“How poetic,” Lily said with a laugh. She looked up at Cara. “I know it’s hard to understand. It happens to me every night, and I still have no idea how it works, but I can fly, Merulo becomes the feral wildman, Parthen and the boys really can read each others’ minds and feel each others’ pain… Jack breathes fire and gains the ability to give impassioned speeches without sounding like an uninterested jerk.”
I checked the time again.
“So what changed in you?” Pneuman asked with earnest interest. “During the music, I mean?”
Cara hesitated, almost like she was afraid of hearing the absurdity out loud.
“I turn into a wild beast,” Merulo pointed out quietly. “And these three grow into one, psychic organism. Whatever you’re about to say will probably be the most normal thing we’ve heard in months.”
After another moment’s thought, Cara rolled up her sleeves. Her arms, though pale peach and freckled like her face, gleamed in the diminishing sun.
I reached out to touch her. Cold, almost metallic. That explained how she opened the lock.
“You’re a cyborg,” I said, tapping my nail on her forearm to hear the clinking sound. They just couldn’t get the texture right, no matter how hard they tried.
Her moon didn’t seem like the type of place to have a neurologist trained in bio implants, and I doubted anyone there could afford to travel to see one.
“Fancy. Who wired it into your brain?”
“I did it all myself.” She held up a hand and demonstrated the various functions and attachments installed in her fingers, glossing right over the fact that she had just admitted to performing brain surgery on herself. She yanked her sleeves down. “And I’m not a cyborg,” she clarified. “I’m just good with electronics and I like gadgets. My dad says it’s bad to be a cyborg.”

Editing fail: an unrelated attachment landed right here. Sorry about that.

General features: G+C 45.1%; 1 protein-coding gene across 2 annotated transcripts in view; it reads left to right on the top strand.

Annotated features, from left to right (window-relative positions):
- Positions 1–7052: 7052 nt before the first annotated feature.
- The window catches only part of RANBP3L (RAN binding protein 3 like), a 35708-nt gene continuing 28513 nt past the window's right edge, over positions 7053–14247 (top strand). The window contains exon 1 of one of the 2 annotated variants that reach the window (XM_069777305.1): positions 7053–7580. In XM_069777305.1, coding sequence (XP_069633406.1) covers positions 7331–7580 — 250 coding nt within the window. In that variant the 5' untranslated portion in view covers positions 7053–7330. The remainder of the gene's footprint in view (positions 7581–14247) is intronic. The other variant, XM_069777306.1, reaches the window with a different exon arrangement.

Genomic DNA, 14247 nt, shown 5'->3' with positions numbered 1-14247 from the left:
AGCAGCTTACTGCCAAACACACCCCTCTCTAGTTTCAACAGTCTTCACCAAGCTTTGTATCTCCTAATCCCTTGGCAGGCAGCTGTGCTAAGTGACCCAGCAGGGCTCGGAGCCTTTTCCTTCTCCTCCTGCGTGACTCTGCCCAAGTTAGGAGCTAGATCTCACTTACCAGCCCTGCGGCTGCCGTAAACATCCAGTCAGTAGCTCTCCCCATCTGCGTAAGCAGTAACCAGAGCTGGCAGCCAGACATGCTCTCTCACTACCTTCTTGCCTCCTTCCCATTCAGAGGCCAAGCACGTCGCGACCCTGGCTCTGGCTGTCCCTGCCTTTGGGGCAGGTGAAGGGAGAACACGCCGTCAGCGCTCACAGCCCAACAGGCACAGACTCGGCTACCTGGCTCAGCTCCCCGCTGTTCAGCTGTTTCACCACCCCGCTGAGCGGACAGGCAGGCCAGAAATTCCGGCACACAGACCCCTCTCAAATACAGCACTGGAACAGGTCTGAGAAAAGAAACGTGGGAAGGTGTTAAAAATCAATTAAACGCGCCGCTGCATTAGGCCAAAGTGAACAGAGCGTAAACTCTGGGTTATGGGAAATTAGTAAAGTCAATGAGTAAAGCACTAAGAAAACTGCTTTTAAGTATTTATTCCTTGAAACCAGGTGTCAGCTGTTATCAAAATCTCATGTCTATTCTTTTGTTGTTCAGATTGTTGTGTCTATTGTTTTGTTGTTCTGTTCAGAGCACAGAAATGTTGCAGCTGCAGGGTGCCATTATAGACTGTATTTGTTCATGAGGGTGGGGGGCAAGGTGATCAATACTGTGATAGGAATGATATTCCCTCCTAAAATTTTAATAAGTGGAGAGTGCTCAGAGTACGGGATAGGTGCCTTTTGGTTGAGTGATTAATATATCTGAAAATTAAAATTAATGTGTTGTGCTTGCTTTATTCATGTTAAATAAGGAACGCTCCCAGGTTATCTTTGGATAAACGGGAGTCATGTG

“Well, I tell you what, kid. You can’t make a person change by pointing out their flaws, but you can be the one person who doesn’t try to.”
“I’ve always had a connection to electronics,” she said, shyly extending a hexagonal wrench from her forefinger, “like I could talk to them. But when I heard the music… something happened.”
I checked my watch. Not long now. “Yeah, something always happens. What matters is what happened to you, kid.”
“They… talked back.” Her words came slow at first, her reluctance to being different still holding her back, but as she talked, she grew more excited, more animated. “I could hear the messages stored on the phones of everyone around me, could see the last videos that played on their contact lenses. I could see the blueprints of your ship in my head. She’s an Aldebaran cargo ship, Highwire model. Superluminal capability, more weapons than she came out of the factory with, and she has a capacitor that should be repaired soon. And I felt like, if I wanted to, I could touch any source of power on the ship and control everything remotely.”
“Ready to feel that way again?” I asked, holding out the transmitter as showtime approached.
It was time, but the music didn’t play. The music didn’t play.
Why didn’t the music play?
About the Author:
Jennifer Lee Rossman is a disabled and autistic freak, and proudly so. Her work has been featured in many anthologies and her debut novella, Anachronism, was published by Kristell Ink in 2018. She blogs at http://jenniferleerossman.blogspot.com/ and tweets @JenLRossman.